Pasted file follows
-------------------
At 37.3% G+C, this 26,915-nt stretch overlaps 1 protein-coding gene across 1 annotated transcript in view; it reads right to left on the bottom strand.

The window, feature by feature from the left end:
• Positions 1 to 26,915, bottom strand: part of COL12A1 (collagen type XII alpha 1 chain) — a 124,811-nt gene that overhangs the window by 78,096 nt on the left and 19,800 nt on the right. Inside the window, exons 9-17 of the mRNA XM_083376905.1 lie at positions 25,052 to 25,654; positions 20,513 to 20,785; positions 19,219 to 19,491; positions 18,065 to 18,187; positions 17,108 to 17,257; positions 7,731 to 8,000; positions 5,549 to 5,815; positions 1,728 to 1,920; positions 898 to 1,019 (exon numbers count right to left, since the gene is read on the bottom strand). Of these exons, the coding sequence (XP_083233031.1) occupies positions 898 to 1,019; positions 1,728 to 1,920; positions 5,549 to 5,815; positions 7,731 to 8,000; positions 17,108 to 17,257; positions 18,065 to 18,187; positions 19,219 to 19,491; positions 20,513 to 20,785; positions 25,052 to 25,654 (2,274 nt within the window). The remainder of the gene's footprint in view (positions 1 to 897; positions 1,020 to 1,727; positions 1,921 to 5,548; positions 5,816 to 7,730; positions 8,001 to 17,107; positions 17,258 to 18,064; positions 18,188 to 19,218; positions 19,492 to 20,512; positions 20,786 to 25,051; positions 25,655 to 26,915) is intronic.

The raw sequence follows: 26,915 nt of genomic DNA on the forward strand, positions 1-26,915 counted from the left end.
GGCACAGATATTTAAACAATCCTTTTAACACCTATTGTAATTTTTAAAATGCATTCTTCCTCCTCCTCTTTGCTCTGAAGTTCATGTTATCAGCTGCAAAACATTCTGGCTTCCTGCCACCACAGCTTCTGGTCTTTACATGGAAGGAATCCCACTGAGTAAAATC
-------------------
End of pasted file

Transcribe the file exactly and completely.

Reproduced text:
At 37.3% G+C, this 26,915-nt stretch overlaps 1 protein-coding gene across 1 annotated transcript in view; it reads right to left on the bottom strand.

The window, feature by feature from the left end:
• Positions 1 to 26,915, bottom strand: part of COL12A1 (collagen type XII alpha 1 chain) — a 124,811-nt gene that overhangs the window by 78,096 nt on the left and 19,800 nt on the right. Inside the window, exons 9-17 of the mRNA XM_083376905.1 lie at positions 25,052 to 25,654; positions 20,513 to 20,785; positions 19,219 to 19,491; positions 18,065 to 18,187; positions 17,108 to 17,257; positions 7,731 to 8,000; positions 5,549 to 5,815; positions 1,728 to 1,920; positions 898 to 1,019 (exon numbers count right to left, since the gene is read on the bottom strand). Of these exons, the coding sequence (XP_083233031.1) occupies positions 898 to 1,019; positions 1,728 to 1,920; positions 5,549 to 5,815; positions 7,731 to 8,000; positions 17,108 to 17,257; positions 18,065 to 18,187; positions 19,219 to 19,491; positions 20,513 to 20,785; positions 25,052 to 25,654 (2,274 nt within the window). The remainder of the gene's footprint in view (positions 1 to 897; positions 1,020 to 1,727; positions 1,921 to 5,548; positions 5,816 to 7,730; positions 8,001 to 17,107; positions 17,258 to 18,064; positions 18,188 to 19,218; positions 19,492 to 20,512; positions 20,786 to 25,051; positions 25,655 to 26,915) is intronic.

The raw sequence follows: 26,915 nt of genomic DNA on the forward strand, positions 1-26,915 counted from the left end.
GGCACAGATATTTAAACAATCCTTTTAACACCTATTGTAATTTTTAAAATGCATTCTTCCTCCTCCTCTTTGCTCTGAAGTTCATGTTATCAGCTGCAAAACATTCTGGCTTCCTGCCACCACAGCTTCTGGTCTTTACATGGAAGGAATCCCACTGAGTAAAATC